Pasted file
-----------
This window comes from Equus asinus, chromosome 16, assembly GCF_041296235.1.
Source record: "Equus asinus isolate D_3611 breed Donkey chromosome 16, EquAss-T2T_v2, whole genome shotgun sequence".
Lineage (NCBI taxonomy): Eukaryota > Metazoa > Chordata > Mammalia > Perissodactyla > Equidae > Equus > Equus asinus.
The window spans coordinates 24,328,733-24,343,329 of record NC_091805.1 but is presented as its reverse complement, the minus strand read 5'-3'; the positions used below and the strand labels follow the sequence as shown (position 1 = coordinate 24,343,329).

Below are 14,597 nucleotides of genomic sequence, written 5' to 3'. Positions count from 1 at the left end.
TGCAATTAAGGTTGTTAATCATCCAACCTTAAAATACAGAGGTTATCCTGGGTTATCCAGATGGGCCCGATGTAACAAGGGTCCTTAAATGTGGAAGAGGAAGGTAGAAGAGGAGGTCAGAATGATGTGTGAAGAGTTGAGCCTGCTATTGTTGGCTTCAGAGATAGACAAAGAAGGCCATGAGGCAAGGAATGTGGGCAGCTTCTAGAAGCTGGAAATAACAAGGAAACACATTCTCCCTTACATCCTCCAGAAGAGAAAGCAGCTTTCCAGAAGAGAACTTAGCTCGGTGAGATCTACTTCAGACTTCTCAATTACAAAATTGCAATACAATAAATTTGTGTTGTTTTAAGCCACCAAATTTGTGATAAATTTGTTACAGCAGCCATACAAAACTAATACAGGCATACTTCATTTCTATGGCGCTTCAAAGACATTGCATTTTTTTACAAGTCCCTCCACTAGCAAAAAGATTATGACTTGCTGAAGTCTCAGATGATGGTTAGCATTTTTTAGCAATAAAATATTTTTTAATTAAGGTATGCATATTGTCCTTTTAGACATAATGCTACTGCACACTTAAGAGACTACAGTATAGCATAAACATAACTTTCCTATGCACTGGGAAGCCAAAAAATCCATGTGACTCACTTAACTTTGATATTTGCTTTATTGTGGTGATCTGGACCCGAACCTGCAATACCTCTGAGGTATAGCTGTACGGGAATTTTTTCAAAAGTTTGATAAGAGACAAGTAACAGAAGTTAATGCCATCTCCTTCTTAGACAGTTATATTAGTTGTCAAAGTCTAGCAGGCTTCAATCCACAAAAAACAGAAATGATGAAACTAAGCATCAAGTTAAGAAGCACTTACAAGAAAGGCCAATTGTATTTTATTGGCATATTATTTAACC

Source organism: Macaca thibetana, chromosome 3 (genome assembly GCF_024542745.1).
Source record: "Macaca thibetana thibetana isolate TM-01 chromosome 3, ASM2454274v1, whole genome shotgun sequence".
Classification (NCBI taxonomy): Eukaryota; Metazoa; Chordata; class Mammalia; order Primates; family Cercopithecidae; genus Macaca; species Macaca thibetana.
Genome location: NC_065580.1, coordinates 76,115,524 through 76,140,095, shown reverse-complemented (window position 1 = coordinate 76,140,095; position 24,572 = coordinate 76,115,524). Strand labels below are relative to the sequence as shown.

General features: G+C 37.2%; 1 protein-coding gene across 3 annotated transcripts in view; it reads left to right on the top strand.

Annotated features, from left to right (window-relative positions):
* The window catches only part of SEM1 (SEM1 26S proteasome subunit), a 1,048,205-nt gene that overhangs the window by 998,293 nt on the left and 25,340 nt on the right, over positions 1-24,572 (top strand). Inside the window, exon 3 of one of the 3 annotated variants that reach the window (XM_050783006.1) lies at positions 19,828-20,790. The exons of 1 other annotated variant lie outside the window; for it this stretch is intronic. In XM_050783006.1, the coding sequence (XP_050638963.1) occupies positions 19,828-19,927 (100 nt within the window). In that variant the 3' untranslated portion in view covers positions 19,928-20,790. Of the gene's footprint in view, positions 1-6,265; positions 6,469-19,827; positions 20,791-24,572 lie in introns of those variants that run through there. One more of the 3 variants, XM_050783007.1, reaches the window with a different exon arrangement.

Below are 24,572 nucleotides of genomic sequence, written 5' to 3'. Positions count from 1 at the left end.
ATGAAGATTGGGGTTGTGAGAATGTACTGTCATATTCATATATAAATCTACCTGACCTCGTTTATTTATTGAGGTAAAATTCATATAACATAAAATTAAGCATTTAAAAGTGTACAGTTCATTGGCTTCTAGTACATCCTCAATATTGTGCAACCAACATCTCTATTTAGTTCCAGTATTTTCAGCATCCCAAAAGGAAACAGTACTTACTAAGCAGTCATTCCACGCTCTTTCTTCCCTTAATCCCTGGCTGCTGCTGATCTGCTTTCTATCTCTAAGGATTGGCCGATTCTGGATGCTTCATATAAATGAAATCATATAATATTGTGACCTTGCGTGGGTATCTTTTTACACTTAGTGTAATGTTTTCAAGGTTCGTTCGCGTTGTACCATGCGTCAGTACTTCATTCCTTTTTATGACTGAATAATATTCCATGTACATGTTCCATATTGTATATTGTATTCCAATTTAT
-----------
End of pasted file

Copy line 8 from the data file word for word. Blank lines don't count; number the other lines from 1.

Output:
Source record: "Macaca thibetana thibetana isolate TM-01 chromosome 3, ASM2454274v1, whole genome shotgun sequence".